Abstract

The continuous, worldwide availability of very low-frequency signals from the Omega navigation system makes them useful for application to timing of portable seismographs, particularly in remote parts of the world where other radio sources may be difficult or impossible to receive. In our seismograph system, Omega phase data, which are sampled relative to a temperature-compensated quartz crystal oscillator, are digitized and recorded along with seismic data, and used to correct chronometer errors in postexperiment processing. An analysis procedure that statistically optimizes the correction process has been developed. Once time is known to ±5 sec, corrections are determined using a combination of two processes: (1) synchronizing the received Omega pattern to the propagation-corrected transmitted Omega pattern, and (2) measuring the drift rate from short-term (10-sec) changes in Omega phase. The Omega pattern synchronization yields the absolute time reference, and the cumulative drift rate gives the relative time correction. Standard errors of less than 1 msec are obtained under most circumstances.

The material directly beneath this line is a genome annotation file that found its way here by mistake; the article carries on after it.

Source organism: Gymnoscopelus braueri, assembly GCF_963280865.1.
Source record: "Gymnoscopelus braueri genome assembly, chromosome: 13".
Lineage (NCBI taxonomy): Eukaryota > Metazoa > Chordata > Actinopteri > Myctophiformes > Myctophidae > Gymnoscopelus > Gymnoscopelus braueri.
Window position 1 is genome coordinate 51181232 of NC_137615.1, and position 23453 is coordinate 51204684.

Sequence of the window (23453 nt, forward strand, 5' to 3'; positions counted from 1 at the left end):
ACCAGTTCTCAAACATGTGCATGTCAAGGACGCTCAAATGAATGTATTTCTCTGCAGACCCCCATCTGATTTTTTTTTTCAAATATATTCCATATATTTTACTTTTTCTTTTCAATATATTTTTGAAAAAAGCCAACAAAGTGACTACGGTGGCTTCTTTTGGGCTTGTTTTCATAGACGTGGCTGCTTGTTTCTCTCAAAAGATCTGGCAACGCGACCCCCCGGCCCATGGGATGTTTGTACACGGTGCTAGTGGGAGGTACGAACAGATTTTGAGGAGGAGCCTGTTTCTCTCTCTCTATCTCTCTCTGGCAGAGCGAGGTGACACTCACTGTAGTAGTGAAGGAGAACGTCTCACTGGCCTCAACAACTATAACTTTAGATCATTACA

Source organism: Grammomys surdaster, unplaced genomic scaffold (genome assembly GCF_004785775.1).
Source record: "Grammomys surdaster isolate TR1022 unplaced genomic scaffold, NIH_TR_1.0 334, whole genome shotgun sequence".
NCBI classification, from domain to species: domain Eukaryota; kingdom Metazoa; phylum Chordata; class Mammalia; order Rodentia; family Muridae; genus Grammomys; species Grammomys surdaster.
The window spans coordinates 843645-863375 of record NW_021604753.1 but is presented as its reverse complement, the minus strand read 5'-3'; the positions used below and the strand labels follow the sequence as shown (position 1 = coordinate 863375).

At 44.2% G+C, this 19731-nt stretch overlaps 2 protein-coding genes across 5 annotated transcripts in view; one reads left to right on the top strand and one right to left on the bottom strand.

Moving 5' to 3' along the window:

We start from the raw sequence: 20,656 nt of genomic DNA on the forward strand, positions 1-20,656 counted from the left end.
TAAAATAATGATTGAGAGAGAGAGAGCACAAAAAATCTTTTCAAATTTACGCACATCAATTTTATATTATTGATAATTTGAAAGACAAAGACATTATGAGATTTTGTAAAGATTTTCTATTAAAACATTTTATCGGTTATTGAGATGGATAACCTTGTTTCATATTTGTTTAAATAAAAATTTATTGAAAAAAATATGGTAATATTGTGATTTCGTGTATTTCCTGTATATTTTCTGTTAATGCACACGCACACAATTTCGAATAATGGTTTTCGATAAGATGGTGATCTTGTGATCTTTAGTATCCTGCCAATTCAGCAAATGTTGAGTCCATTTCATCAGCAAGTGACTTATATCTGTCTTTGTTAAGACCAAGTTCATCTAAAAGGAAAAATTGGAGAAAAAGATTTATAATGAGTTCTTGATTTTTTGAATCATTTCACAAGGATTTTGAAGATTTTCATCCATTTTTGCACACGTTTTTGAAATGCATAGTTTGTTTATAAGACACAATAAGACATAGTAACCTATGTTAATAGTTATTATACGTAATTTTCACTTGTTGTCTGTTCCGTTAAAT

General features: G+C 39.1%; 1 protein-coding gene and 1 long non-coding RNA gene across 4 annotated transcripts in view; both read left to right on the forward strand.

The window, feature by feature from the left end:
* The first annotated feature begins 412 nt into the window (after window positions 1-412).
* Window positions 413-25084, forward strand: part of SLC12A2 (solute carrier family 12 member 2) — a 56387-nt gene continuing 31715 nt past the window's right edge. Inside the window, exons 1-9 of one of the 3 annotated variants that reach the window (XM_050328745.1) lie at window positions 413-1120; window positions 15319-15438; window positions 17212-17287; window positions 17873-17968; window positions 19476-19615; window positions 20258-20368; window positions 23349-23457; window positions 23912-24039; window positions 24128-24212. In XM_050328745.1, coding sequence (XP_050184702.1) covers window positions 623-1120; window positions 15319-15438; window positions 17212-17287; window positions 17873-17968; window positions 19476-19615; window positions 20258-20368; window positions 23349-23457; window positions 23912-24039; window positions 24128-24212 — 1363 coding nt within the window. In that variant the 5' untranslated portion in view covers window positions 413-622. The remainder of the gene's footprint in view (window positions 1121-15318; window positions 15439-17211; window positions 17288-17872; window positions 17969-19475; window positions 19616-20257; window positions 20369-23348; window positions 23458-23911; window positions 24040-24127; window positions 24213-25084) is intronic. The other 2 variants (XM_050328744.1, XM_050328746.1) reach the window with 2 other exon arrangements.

Absolute timing accuracies as high as 4 μsec are obtainable, however, through continuous phase tracking of Omega signals and application of very low-frequency, phase-velocity models. This suggests Omega's suitability for earth-imaging experiments using dense arrays of portable seismographs. Although it is probable that Omega will eventually be replaced by satellite-based systems such as the Global Positioning System, it will most certainly be years before such a system can compete in terms of cost, reliability, and worldwide applicability.

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